-o-transform: rotateX(45deg) scale(10, .75);
	-webkit-transform: rotateX(45deg) scale(10, .75);
	transform: rotateX(45deg) scale(10, .75);

	/* Apply shadow & background */
	background: #000;
	-moz-box-shadow: 0 0 1px #000, 0 0 2px #000, 0 0 3px #000, 0 0 5px #000, 0 0 5px #000, 0 0 5px #000, 0 0 7px #000, 0 0 12px #000;
	-o-box-shadow: 0 0 1px #000, 0 0 2px #000, 0 0 3px #000, 0 0 5px #000, 0 0 5px #000, 0 0 5px #000, 0 0 7px #000, 0 0 12px #000;
	-webkit-box-shadow: 0 0 1px #000, 0 0 2px #000, 0 0 3px #000, 0 0 5px #000, 0 0 5px #000, 0 0 5px #000, 0 0 7px #000, 0 0 12px #000;
	-ms-box-shadow: 0 0 1px #000, 0 0 2px #000, 0 0 3px #000, 0 0 5px #000, 0 0 5px #000, 0 0 5px #000, 0 0 7px #000, 0 0 12px #000;
	box-shadow: 0 0 1px #000, 0 0 2px #000, 0 0 3px #000, 0 0 5px #000, 0 0 5px #000, 0 0 5px #000, 0 0 7px #000, 0 0 12px #000;
	
	/* Change opacity of entire element to tint shadow */
	-moz-opacity:.65;
	filter:alpha(opacity=65);
	opacity:.65;
}

That’s it for today. Hope this helps!

Samsung Galaxy S3 PSD Template

Samsung Galaxy S3 PSD Template

The Samsung Galaxy S3 is one of the most sold high-end Android devices on the market which makes it perfect for showcasing apps and websites. This is a simple PSD template based on a device shot of the app, but still has all the bells and whistles:

  • Embedded instructions.
  • Screen size at exactly 720x1280px which is the screenshot size of the device, with guides and a smart object to help alignment.
  • Two shadow options and a reflection.
  • Bundled backgrounds.
  • Three slices for easily exporting device shots.

Download PSD Template

Download Samsung Galaxy S3 PSD Template (zipped .psd, ~11MB)

Creative Commons License
This work is licensed under a Creative Commons Attribution-ShareAlike 3.0 Unported License. You’re free to use the artwork and modify it however you want for both personal and commercial use.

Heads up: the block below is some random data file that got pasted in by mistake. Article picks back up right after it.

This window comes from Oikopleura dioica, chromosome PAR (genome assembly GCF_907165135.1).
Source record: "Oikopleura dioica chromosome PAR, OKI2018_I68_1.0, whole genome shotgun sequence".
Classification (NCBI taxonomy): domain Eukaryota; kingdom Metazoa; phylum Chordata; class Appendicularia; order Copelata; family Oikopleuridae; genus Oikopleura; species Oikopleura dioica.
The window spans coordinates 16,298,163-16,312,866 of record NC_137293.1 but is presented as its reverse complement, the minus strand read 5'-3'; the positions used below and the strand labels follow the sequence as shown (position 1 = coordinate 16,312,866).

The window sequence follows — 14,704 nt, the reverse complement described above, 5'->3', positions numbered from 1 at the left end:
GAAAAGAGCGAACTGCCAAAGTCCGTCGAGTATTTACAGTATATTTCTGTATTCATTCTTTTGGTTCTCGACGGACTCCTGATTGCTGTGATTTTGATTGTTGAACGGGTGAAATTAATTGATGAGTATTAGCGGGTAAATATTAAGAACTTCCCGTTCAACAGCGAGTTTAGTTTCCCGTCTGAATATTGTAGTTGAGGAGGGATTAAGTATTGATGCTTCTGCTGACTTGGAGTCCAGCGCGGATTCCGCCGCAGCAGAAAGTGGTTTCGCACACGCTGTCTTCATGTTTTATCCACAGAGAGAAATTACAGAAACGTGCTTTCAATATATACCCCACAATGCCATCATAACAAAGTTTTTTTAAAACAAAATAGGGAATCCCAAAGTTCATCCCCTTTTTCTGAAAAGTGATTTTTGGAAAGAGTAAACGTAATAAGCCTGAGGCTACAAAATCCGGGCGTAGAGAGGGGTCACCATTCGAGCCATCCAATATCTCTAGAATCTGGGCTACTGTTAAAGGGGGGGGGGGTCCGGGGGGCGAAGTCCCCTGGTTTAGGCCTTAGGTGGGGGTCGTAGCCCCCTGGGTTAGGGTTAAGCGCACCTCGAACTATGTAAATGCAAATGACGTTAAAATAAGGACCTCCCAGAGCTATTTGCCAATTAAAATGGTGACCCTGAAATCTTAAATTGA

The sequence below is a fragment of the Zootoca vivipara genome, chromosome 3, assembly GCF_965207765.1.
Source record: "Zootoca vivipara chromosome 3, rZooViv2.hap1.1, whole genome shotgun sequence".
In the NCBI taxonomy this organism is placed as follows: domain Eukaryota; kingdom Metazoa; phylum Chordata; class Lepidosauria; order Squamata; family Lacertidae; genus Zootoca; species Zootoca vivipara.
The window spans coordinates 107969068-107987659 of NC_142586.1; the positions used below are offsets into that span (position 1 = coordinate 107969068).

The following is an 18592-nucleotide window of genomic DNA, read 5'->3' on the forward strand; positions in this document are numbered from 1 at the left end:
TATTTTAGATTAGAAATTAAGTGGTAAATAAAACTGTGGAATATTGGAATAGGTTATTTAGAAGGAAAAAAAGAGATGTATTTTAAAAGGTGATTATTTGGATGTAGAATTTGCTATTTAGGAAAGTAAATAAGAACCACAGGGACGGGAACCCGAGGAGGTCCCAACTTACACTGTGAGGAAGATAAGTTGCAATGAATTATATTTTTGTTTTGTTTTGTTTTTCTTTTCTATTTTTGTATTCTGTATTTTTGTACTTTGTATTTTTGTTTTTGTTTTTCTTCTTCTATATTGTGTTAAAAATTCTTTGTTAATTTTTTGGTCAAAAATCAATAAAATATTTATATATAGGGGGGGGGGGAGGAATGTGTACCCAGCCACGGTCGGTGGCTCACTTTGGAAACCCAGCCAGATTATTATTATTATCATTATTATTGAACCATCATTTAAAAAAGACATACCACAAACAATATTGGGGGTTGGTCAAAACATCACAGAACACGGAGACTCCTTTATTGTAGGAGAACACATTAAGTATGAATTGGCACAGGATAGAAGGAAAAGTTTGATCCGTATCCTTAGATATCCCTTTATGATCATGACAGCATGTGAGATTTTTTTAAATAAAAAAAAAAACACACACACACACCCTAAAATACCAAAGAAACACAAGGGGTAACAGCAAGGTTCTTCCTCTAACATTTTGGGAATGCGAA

Information

These instructions are also embedded in the PSD template itself.

  • Right-click on the Smart Object the PSD opens to in the Layer palette and choose Replace Contents to fit your screenshot snugly in the frame.
  • The guides in the PSD are fitted to be exactly 720x1280px.
  • There are three pre-set slices in the PSD, two for exporting the entire device with padding and one for exporting the screen only.
  • There are two device shadows included: one that indicates a device balancing on it’s edge and one for when it’s laying flat on a surface.
  • There are backgrounds bundled, disable all to get a transparent backdrop.
  • A device reflection is also included. Use in moderation!

I, for one, welcome our Android overlords.

WordPress is Mobile – 2012 WordCamp Netherlands presentation

Last year I presented at WordCamp Netherlands for the second year in a row. It’s one of my favorite WordCamps mainly because of the incredible community that surrounds it. Dutch people just seem to be on the ball with almost everything that’s going on at any given point.

It’s taken a while for the video to surface, and while the audio isn’t great it’s a presentation I’m proud of nonetheless.

[wpvideo raZQlGdN w=640]

If you’re interested, the slides are available on SlideShare.

Get Notified about Keyword Mentions in Skype Group Chats

Here’s a little trick that might come in handy for those that use Skype as a group messaging tool: set up the chat to only notify you about specific keyword mentions and mark other messages as read immediately.